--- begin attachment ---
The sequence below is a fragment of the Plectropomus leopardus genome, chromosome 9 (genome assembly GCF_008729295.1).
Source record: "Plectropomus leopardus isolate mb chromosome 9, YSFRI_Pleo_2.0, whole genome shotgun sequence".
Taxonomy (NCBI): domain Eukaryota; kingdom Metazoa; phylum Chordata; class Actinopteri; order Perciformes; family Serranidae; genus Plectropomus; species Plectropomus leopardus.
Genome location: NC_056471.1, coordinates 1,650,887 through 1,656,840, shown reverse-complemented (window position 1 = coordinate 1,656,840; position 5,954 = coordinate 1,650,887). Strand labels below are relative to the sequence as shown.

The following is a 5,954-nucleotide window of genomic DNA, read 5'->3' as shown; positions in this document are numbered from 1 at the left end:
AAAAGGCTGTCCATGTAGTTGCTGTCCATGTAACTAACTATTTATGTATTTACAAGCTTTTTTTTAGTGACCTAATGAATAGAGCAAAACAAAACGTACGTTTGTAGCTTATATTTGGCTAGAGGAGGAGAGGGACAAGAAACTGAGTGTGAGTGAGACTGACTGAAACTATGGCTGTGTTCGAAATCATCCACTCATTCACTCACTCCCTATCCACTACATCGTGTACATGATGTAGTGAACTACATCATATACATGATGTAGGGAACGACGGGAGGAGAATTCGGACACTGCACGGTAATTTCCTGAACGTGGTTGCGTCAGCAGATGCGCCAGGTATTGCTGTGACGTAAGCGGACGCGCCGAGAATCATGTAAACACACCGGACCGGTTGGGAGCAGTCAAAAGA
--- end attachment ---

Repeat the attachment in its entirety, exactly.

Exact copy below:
The sequence below is a fragment of the Plectropomus leopardus genome, chromosome 9 (genome assembly GCF_008729295.1).
Source record: "Plectropomus leopardus isolate mb chromosome 9, YSFRI_Pleo_2.0, whole genome shotgun sequence".
Taxonomy (NCBI): domain Eukaryota; kingdom Metazoa; phylum Chordata; class Actinopteri; order Perciformes; family Serranidae; genus Plectropomus; species Plectropomus leopardus.
Genome location: NC_056471.1, coordinates 1,650,887 through 1,656,840, shown reverse-complemented (window position 1 = coordinate 1,656,840; position 5,954 = coordinate 1,650,887). Strand labels below are relative to the sequence as shown.

The following is a 5,954-nucleotide window of genomic DNA, read 5'->3' as shown; positions in this document are numbered from 1 at the left end:
AAAAGGCTGTCCATGTAGTTGCTGTCCATGTAACTAACTATTTATGTATTTACAAGCTTTTTTTTAGTGACCTAATGAATAGAGCAAAACAAAACGTACGTTTGTAGCTTATATTTGGCTAGAGGAGGAGAGGGACAAGAAACTGAGTGTGAGTGAGACTGACTGAAACTATGGCTGTGTTCGAAATCATCCACTCATTCACTCACTCCCTATCCACTACATCGTGTACATGATGTAGTGAACTACATCATATACATGATGTAGGGAACGACGGGAGGAGAATTCGGACACTGCACGGTAATTTCCTGAACGTGGTTGCGTCAGCAGATGCGCCAGGTATTGCTGTGACGTAAGCGGACGCGCCGAGAATCATGTAAACACACCGGACCGGTTGGGAGCAGTCAAAAGA